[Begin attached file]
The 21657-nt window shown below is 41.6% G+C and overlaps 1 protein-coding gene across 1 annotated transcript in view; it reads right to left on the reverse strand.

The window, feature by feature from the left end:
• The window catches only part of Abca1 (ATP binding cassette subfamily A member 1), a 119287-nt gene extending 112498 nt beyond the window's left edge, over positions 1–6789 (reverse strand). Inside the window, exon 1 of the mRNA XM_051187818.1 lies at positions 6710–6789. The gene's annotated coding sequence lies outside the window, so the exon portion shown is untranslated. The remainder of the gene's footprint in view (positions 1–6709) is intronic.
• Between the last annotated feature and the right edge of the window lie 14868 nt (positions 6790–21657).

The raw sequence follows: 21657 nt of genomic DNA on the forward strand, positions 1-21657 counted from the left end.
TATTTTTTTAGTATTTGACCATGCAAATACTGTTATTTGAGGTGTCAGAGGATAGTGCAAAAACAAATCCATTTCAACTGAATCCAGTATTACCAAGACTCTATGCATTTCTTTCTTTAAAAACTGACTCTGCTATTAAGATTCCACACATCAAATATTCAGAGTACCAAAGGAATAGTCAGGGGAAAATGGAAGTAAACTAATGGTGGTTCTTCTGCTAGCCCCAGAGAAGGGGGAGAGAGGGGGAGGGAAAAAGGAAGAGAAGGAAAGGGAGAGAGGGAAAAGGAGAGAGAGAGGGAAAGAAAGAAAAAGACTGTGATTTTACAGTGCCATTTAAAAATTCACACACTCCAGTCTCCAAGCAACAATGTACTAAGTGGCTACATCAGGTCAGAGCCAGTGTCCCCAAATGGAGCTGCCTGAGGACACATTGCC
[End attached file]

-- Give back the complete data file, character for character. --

The 21657-nt window shown below is 41.6% G+C and overlaps 1 protein-coding gene across 1 annotated transcript in view; it reads right to left on the reverse strand.

The window, feature by feature from the left end:
• The window catches only part of Abca1 (ATP binding cassette subfamily A member 1), a 119287-nt gene extending 112498 nt beyond the window's left edge, over positions 1–6789 (reverse strand). Inside the window, exon 1 of the mRNA XM_051187818.1 lies at positions 6710–6789. The gene's annotated coding sequence lies outside the window, so the exon portion shown is untranslated. The remainder of the gene's footprint in view (positions 1–6709) is intronic.
• Between the last annotated feature and the right edge of the window lie 14868 nt (positions 6790–21657).

The raw sequence follows: 21657 nt of genomic DNA on the forward strand, positions 1-21657 counted from the left end.
TATTTTTTTAGTATTTGACCATGCAAATACTGTTATTTGAGGTGTCAGAGGATAGTGCAAAAACAAATCCATTTCAACTGAATCCAGTATTACCAAGACTCTATGCATTTCTTTCTTTAAAAACTGACTCTGCTATTAAGATTCCACACATCAAATATTCAGAGTACCAAAGGAATAGTCAGGGGAAAATGGAAGTAAACTAATGGTGGTTCTTCTGCTAGCCCCAGAGAAGGGGGAGAGAGGGGGAGGGAAAAAGGAAGAGAAGGAAAGGGAGAGAGGGAAAAGGAGAGAGAGAGGGAAAGAAAGAAAAAGACTGTGATTTTACAGTGCCATTTAAAAATTCACACACTCCAGTCTCCAAGCAACAATGTACTAAGTGGCTACATCAGGTCAGAGCCAGTGTCCCCAAATGGAGCTGCCTGAGGACACATTGCC